Researchers found that people who received either of the two-dose shots, which use new messenger RNA (mRNA) technology, had strong and ‘persistent’ immune responses.
What’s more, the vaccines produced high levels of neutralizing antibodies against two variants of the virus.
This could mean that Pfizer and Moderna recipients could have long-lasting immunity – for years or potentially the rest of their lives – and may not even need boosters, reported first by The New York Times.
‘It’s a good sign for how durable our immunity is from this vaccine,’ lead author Dr Ali Ellebedy, an immunologist at Washington University in St Louis told the newspaper.
Researchers took samples from the lymph nodes of people given two doses of the Pfizer-BioNTech vaccine and looked at germinal centers, which act as a sort of ‘boot camp’ for immune system cells called memory B cells. Pictured: Vials of the Pfizer-BioNTech and Moderna coronavirus vaccines
At least four months later, the recipients had germinal centers that did not wane (above) and developed neutralizing antibodies against at least two variants
For the study, published on Monday in the journal Nature, the team recruited 14 people who received both doses of the Pfizer vaccine.
Among them, eight people had previously has been infected with COVID-19.
Researchers looked at lymph nodes, which produce a type of immune system cell known as a memory B cell.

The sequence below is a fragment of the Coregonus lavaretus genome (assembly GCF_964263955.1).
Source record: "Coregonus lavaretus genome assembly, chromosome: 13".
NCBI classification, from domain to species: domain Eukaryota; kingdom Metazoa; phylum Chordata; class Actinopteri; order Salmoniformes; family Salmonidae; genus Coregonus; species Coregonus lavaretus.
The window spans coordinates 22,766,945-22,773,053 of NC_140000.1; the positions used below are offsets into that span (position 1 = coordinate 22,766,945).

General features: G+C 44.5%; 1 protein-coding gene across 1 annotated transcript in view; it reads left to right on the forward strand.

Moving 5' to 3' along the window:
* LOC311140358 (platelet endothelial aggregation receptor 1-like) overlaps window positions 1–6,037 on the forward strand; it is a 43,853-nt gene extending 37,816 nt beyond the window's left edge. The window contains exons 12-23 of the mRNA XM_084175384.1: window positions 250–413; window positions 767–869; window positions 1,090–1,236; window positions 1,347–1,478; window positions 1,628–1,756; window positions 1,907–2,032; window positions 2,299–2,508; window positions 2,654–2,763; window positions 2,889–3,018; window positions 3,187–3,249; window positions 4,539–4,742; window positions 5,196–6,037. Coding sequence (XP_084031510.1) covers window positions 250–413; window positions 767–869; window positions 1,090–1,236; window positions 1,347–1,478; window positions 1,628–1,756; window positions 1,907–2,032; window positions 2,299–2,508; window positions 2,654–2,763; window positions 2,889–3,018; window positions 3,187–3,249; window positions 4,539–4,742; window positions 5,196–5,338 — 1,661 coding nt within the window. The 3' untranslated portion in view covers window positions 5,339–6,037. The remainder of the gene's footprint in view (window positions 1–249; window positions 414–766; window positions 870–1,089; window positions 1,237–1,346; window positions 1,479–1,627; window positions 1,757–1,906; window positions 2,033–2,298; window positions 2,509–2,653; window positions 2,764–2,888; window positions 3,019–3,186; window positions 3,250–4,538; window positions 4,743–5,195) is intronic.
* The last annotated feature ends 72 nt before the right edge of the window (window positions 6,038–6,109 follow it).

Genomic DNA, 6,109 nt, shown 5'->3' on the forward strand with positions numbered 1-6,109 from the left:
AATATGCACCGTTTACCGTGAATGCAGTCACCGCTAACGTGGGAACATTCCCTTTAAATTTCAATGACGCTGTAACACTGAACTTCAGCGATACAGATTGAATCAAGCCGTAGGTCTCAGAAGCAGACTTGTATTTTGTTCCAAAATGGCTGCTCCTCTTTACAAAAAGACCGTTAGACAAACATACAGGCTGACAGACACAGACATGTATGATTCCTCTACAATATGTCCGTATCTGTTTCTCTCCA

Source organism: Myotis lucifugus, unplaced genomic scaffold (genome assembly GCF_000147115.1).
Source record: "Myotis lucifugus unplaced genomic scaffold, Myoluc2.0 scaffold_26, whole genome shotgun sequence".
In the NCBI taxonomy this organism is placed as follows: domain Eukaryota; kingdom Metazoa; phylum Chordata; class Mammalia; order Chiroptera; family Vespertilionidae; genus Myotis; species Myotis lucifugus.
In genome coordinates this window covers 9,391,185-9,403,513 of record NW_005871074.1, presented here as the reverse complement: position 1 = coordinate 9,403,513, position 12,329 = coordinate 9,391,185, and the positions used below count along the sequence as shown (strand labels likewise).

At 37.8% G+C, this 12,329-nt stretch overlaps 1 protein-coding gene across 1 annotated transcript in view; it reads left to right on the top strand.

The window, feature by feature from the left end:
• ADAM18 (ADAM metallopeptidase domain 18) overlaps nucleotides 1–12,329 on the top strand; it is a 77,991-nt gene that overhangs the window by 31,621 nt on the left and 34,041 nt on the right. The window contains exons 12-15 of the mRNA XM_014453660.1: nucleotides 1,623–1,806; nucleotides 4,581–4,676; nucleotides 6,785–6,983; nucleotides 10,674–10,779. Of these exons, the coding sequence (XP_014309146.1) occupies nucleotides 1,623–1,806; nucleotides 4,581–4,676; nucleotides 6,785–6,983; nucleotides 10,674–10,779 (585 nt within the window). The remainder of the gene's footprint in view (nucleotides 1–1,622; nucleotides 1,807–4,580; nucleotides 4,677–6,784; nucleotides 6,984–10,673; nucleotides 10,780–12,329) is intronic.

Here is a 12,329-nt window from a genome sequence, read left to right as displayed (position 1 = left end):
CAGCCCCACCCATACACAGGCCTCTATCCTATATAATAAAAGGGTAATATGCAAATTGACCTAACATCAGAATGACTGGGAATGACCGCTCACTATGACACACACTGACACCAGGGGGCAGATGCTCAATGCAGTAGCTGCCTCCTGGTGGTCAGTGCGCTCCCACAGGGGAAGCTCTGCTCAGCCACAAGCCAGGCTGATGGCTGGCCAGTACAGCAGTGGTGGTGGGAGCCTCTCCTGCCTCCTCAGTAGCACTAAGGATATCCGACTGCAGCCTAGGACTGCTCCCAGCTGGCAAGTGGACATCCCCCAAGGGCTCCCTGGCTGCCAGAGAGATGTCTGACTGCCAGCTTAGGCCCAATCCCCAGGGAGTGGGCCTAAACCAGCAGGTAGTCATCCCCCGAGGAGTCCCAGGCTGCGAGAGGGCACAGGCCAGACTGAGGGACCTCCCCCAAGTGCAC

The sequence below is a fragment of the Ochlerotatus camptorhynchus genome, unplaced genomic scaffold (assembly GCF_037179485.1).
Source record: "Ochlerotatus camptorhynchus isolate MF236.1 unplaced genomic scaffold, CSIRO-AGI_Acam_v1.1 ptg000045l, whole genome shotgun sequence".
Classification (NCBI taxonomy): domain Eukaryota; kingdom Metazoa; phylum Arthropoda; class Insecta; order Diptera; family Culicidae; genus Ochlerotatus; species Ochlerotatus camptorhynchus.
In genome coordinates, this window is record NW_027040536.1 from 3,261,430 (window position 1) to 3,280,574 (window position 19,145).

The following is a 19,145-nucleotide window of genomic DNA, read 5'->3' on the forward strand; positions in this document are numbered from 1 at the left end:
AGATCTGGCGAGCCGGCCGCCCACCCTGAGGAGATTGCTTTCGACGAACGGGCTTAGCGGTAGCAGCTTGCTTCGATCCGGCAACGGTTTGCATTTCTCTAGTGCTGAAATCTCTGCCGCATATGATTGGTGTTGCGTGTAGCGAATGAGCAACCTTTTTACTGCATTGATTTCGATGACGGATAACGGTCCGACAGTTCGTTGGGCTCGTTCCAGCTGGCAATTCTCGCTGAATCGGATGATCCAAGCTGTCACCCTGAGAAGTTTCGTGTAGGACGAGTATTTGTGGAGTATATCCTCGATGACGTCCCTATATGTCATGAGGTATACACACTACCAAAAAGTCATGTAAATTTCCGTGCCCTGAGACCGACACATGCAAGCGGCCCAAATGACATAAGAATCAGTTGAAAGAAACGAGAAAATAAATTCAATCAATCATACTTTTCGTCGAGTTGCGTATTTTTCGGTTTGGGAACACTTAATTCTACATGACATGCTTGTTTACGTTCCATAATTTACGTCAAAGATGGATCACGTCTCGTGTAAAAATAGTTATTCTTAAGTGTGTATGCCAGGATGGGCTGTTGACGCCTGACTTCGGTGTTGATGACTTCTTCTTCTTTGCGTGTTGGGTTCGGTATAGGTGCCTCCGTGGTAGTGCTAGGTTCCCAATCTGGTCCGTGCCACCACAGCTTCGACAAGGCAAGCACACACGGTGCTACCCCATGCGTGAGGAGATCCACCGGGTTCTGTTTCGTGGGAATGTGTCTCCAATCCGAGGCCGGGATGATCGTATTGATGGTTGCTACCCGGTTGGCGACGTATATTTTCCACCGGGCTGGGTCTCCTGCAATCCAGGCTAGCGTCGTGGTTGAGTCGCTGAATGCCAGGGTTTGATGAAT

Memory B cells lock onto the surface of invading pathogens and mark them for destruction by other immune cells.
They also can circulate in the bloodstream for years – even decades – and the immune system can call up on them if there is another infection.
After someone is infected with COVID-19 or vaccinated against it, a germinal center forms in the lymph nodes, which acts a sort of ‘boot camp’ for memory B cells, according to The Times.
This center helps trains B cells to recognize the genetic sequence of the virus as well as any variants in this sequence.
The team took samples from the lymph nodes five times – at three weeks, four weeks, five weeks, seven weeks and 15 weeks after the first dose.
Results showed that even four months, the recipients had highly active germinal centers and the number of memory B cells that recognized the virus had not fallen.
Ellebedy told The Times that with most vaccine , germinal centers peak at one or two weeks post-immunization before fading.
‘The fact that the reactions continued for almost four months after vaccination – that’s a very, very good sign,’ he said.
The stud survy found that participants also developed high levels of neutralizing antibodies against two variants: the Alpha variant, which originated in Kent, and the Beta variant, which originated in South Africa.
Researchers did not examine the vaccine’s effect against the Delta variant, which was first identified in India, and is more transmissible than previous variants.
Although the study only looked at people vaccinated with Pfizer, Ellebedy said the findings can apply to Moderna because both vaccines used the same technology.
The study did not look at the coronavirus vaccine produced by Johnson & Johnson, but Ellebedy told The Times he does not think the immune response would be as strong because it uses different technology.
If booster shots are needed for J&J recipients, the extra dose could produce the same effect seen in COVID-19 survivors who were later immunized, meaning high levels of antibodies.
‘If you give [memory B cells] another chance to engage, they will have a massive response,’ Ellebedy told The Times.